The impact of the American spirit...

... on the People and State of Israel

An American Independence Day fireworks display at the Washington Monument (photo credit: Wikimedia Commons)
An American Independence Day fireworks display at the Washington Monument
(photo credit: Wikimedia Commons)
As a youngster growing up in the United States before World War I, future prime minister Golda Meir played the role of the Statue of Liberty in the “Yiddishe shul” Fourth of July celebration. She always noted that “Lady Liberty” helped fuel her love of Zion.
Meir was one of the American Jews in the early 20th century devoted to ensuring that there would be a Jewish state for those who were forced to flee, and for those who could choose to come freely to the modern State of Israel.
Although he never visited the Jews in the US, visionary Theodor Herzl’s intuitive sense helped him recognize how the American dream could inspire a Zionist dream.
“The individual who labors for the creation of a home for the Jews in Palestine, a home assured by the public law and recognized by the nations of the earth, will perform his duties as an American citizen with pleasure,” said the founder of modern political Zionism, relating this point to the American spirit.
“Jews will ever thankfully recall the noble spirit America has always manifested towards them, and but lately in the splendid intervention [in 1903] of president Theodore Roosevelt to further the cause of Russian Jews,” added Herzl. “Neither the American nor the non-American Jews will ever forget that the United States was an asylum for the persecuted.”
The US was so welcoming between 1881 and 1925 that the largest group of Jewish immigrants went to America and not the Land of Israel.
In a recent address, novelist Allen Hoffman, founder of the Shaindy Rudoff Graduate Program in Creative Writing at Bar- Ilan University, said, “We are beginning to realize that America was only an interlude in modern Jewish history. The grandchildren and great-grandchildren of those immigrants are flowing to Israel.”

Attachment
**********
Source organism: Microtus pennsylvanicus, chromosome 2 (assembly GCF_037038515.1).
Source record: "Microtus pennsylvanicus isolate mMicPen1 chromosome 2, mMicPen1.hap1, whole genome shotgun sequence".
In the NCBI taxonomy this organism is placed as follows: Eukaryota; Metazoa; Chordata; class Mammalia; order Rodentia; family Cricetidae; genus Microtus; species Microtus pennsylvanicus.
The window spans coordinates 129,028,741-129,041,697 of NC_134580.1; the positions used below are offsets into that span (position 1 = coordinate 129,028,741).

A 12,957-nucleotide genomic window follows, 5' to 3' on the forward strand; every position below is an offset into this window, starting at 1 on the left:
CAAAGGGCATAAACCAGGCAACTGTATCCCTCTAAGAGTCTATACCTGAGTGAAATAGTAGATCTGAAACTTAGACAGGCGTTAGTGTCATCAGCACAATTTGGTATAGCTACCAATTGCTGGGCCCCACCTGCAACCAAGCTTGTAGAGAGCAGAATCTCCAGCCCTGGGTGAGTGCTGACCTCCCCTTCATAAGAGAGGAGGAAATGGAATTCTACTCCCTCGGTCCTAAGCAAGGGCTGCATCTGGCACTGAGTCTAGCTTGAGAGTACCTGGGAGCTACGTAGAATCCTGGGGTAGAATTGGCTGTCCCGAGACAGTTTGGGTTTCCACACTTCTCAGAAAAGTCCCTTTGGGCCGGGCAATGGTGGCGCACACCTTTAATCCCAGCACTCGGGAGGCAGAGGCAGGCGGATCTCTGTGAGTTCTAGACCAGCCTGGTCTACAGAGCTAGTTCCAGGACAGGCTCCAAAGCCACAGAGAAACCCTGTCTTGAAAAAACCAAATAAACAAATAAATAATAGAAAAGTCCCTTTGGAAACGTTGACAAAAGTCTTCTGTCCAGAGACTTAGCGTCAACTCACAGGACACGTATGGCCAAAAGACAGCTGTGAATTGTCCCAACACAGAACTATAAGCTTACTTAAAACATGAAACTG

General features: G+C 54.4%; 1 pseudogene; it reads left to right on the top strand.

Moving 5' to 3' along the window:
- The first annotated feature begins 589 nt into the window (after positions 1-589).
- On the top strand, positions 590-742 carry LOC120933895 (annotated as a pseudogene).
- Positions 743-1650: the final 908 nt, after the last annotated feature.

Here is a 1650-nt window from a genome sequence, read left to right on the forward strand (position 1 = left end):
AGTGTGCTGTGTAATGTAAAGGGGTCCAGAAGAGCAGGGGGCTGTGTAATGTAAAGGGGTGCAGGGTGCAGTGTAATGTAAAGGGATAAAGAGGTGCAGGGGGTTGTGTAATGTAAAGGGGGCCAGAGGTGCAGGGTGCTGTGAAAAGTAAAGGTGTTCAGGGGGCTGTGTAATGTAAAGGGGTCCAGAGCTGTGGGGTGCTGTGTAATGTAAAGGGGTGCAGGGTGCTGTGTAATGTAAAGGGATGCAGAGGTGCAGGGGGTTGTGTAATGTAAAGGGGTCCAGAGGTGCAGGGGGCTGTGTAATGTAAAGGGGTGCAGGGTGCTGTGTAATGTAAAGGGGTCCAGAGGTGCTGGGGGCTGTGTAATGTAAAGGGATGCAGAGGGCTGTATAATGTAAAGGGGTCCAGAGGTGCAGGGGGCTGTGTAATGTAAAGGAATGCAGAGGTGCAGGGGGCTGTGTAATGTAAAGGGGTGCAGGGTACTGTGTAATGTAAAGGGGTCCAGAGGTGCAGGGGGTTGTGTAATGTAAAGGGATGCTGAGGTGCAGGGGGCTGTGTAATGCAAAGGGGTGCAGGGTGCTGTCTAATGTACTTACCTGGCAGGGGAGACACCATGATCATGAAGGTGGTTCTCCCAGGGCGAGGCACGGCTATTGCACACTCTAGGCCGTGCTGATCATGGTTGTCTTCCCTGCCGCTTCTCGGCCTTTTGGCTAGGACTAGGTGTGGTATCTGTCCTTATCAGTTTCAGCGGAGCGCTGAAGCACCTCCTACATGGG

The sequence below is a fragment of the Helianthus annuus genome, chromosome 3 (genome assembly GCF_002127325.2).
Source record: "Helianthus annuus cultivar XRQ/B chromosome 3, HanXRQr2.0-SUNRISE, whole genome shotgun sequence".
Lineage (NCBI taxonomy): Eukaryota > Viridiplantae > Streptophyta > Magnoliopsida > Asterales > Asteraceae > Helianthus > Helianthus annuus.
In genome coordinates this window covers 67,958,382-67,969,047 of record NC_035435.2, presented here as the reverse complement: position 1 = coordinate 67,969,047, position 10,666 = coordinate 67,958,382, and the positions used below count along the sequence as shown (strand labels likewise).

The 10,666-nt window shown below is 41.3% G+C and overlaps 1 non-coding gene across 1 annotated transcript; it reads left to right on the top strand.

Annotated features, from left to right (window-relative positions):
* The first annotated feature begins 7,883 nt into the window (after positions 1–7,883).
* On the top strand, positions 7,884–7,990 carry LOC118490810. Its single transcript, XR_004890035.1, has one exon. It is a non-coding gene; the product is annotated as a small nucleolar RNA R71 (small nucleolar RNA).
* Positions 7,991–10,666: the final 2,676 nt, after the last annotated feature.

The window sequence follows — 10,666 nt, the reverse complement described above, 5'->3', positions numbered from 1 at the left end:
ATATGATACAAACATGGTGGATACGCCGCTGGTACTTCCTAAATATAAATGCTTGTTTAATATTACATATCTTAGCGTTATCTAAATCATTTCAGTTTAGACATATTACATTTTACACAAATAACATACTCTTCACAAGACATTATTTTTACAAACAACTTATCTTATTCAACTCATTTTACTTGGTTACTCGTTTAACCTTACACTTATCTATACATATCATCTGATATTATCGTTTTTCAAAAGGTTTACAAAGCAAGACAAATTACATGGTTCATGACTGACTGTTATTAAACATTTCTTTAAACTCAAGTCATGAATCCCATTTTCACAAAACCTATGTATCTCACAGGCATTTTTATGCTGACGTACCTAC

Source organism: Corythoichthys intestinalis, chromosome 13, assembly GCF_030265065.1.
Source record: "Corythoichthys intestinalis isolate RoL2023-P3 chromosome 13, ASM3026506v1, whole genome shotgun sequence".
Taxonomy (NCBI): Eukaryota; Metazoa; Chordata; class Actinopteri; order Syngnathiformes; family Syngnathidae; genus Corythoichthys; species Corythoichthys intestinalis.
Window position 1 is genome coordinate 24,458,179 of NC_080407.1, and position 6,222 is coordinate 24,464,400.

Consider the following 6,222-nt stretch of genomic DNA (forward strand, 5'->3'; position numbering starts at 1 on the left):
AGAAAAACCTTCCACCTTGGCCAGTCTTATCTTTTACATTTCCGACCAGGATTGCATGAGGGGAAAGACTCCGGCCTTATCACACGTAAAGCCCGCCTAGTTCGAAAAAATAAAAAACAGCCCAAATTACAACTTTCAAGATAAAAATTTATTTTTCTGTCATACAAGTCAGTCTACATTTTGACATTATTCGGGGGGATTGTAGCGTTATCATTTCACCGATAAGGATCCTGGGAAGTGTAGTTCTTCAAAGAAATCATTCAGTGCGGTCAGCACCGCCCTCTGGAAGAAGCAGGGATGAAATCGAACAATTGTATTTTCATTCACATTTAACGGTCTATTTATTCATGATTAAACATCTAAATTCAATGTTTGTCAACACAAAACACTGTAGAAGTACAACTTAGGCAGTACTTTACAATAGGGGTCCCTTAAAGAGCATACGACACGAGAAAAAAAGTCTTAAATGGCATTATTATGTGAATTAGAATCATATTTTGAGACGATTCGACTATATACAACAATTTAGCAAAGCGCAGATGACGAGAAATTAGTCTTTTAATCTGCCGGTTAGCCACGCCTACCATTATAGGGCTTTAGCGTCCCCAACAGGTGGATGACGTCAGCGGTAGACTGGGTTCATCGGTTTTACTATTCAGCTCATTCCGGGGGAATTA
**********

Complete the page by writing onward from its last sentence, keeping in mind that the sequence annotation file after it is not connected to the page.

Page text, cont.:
Herzl wrote Prof. Richard Gottheil, the head of the American Zionist organization, the following in the early 20th century: “The American Jews aid their beloved fatherland when they aid an unhappy people from whom they spring. That is not disloyalty, as some American Jews had argued, but a double measure of loyalty.”
The wide base for the American love of Zion was eloquently stated by justice Louis Brandeis: “Let no American imagine that Zionism is inconsistent with patriotism. Multiple loyalties are objectionable only if they are inconsistent. A man is a better citizen of the United States for being also a loyal citizen of his state, and of his city, for being loyal to his college or his lodge.”
Brandeis, in 1915, used a contemporary example. “Every Irish American who contributed towards advancing home rule was a better man and a better American for the sacrifice he made. Every American Jew who aids in advancing the Jewish settlement in Palestine, though he feels that neither he nor his descendants will ever live there, will likewise be a better man and a better American for doing so.”
Those sentiments led 200,000 American Jews to join the Zionist movement in the World War I period. Those words of Brandeis have been the underpinning of American Jewry’s love for Israel to this day.
To use the soil of the Land of Israel to dramatize the American dream, settlements were founded by American Zionist groups with varied ideologies and some were even named for American Jews. On this July 4, go and visit Kfar Blum, founded in 1943 by American Habonim pioneers. Go to Moshav Beit Herut, where our children live, founded in 1933 by 35 American immigrants from Minnesota and other Midwestern states.
Visit Kfar Silver, named for Abba Hillel Silver, an American Reform rabbi who gave the opening speech at the UN when the debate on the partition plan began in 1947. Kibbutz Ein Hashofet was named for justice Brandeis when it was founded on July 4, 1937.
My personal favorite is Kibbutz Hasolelim, established in 1949. The following year my Hebrew school teacher in Atlanta, Georgia – Irwin Citron – did not appear in class one day. We discovered the following: A World War II veteran, he smuggled himself out of the US and into Israel, joined the American plugat aliya group and settled in the budding community of Hasolelim.
He voluntarily gave up his American citizenship and joined the IDF. He returned to the US a decade later and became a physics professor at Rutgers University in New Jersey, which today has 7,500 Jewish students.
For me, since my father was a judge advocate in the US Army in World War II and I was a US Army chaplain in the Vietnam War, the Fourth of July is a celebration of the American dream and the Israeli dream. My mother’s parents and my father’s parents, my wife’s maternal and paternal grandparents, came to American shores more than a century ago – enabling my wife and me to be alive today.
We are doubly blessed since Israel, first recognized by the US on May 14, 1948, has opened her doors to us and our family.
Our “interlude” – and we thank God for it – is complete.
The writer dedicates this article to Miriam Lifshutz, widow of chaplain Oscar Lifshutz, and her twin sister in Jerusalem, Shoshana Dolgin-Beer.